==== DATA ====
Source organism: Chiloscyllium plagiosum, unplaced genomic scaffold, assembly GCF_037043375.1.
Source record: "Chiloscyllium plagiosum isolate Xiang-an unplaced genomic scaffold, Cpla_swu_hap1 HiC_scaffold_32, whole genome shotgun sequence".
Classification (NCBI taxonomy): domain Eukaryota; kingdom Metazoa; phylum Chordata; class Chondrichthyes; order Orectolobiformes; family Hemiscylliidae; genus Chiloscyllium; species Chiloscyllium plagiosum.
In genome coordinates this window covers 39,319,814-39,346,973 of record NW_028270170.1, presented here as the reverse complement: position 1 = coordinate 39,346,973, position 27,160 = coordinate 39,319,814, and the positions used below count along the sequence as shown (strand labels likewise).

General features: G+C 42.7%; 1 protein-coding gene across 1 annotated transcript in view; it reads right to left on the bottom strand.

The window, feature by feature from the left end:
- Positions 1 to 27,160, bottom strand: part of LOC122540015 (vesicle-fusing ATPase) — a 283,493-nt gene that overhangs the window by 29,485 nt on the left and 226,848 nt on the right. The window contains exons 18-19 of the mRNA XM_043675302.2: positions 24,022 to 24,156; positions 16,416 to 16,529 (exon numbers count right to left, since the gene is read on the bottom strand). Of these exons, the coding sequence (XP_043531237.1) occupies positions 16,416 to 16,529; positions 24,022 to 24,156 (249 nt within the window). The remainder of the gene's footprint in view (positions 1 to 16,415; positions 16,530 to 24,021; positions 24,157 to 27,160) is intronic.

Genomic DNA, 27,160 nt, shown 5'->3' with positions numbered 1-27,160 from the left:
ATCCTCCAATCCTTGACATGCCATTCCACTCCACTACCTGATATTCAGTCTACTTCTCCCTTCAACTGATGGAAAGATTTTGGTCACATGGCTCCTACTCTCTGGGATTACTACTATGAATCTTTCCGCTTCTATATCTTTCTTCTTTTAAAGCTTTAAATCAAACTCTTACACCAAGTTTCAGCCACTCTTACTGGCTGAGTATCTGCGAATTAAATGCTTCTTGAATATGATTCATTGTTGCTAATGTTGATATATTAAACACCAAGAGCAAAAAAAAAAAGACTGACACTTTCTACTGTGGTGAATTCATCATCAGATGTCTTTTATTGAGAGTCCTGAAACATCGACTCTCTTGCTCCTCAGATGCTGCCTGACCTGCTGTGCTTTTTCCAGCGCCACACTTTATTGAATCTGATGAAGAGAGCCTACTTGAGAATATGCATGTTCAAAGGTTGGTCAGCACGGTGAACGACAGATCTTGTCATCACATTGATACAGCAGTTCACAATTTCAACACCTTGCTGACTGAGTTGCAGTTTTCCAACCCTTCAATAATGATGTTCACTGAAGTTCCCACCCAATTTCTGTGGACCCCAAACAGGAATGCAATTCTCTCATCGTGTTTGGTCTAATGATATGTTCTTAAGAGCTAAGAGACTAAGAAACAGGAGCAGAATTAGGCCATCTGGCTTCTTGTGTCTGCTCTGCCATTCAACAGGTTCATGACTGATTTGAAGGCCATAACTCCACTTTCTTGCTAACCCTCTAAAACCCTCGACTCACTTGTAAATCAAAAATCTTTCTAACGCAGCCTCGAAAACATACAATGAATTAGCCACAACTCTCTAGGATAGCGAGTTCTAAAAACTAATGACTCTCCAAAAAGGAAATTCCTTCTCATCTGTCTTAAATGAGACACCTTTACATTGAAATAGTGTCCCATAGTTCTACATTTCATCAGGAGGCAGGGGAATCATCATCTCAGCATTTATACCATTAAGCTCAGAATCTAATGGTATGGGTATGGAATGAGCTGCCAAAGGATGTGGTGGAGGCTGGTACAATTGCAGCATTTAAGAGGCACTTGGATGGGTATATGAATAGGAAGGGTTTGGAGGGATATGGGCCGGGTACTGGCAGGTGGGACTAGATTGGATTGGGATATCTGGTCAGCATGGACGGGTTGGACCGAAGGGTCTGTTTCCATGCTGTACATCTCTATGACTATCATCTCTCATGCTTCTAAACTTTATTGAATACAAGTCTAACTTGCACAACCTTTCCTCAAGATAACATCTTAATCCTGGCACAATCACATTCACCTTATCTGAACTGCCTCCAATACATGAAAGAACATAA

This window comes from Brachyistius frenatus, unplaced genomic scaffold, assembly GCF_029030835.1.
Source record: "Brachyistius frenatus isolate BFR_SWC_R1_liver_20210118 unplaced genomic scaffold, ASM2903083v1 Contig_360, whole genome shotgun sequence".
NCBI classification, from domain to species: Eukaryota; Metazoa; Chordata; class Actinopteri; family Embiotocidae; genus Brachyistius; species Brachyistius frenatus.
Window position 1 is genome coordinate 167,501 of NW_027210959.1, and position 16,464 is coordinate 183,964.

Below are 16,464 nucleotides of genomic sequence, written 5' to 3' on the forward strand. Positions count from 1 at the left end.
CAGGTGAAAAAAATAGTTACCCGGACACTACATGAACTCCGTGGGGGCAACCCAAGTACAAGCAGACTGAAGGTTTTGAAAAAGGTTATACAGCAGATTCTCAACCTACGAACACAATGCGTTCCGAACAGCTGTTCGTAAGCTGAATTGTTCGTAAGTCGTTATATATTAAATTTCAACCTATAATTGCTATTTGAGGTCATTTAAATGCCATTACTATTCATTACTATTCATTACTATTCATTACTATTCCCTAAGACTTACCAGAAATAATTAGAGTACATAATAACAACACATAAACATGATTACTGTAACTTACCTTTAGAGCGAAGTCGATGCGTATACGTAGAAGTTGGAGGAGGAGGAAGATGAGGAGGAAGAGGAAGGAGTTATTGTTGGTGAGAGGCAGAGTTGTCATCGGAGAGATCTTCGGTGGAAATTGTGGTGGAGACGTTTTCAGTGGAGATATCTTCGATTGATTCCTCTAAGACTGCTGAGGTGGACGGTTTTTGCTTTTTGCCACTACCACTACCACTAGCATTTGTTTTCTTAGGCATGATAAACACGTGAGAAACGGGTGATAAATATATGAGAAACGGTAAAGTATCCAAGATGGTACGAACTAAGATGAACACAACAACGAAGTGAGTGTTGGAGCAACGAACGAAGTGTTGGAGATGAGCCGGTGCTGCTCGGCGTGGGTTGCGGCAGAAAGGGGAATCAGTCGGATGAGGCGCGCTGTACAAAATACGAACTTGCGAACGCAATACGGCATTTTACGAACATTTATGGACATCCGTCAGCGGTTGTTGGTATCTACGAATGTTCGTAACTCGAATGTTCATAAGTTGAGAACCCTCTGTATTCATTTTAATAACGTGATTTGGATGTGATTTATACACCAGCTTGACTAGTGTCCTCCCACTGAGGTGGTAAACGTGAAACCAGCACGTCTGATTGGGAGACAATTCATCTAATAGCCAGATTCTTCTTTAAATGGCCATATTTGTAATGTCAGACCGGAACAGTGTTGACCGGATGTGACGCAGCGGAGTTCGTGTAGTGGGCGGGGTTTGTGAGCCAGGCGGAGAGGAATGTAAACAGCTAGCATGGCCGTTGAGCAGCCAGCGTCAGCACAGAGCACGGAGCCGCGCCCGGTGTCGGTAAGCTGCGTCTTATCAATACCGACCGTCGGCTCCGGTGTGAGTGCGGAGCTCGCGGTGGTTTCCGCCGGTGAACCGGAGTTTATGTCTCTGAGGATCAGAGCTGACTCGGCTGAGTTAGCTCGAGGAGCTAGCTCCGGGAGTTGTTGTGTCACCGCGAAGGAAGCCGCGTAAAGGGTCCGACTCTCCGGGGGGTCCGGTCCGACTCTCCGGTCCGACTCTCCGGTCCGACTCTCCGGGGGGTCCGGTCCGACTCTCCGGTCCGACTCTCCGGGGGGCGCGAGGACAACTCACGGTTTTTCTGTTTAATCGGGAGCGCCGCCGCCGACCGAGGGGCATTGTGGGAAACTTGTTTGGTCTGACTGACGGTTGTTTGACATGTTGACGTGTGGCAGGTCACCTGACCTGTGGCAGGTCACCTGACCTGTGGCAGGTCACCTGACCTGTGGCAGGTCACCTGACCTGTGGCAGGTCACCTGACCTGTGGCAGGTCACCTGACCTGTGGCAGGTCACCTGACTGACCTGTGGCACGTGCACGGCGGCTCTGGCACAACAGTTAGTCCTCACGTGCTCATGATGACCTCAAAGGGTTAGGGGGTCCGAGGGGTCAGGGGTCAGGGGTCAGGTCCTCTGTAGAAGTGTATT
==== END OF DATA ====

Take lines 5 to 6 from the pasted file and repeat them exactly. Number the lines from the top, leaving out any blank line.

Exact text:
General features: G+C 42.7%; 1 protein-coding gene across 1 annotated transcript in view; it reads right to left on the bottom strand.

The window, feature by feature from the left end: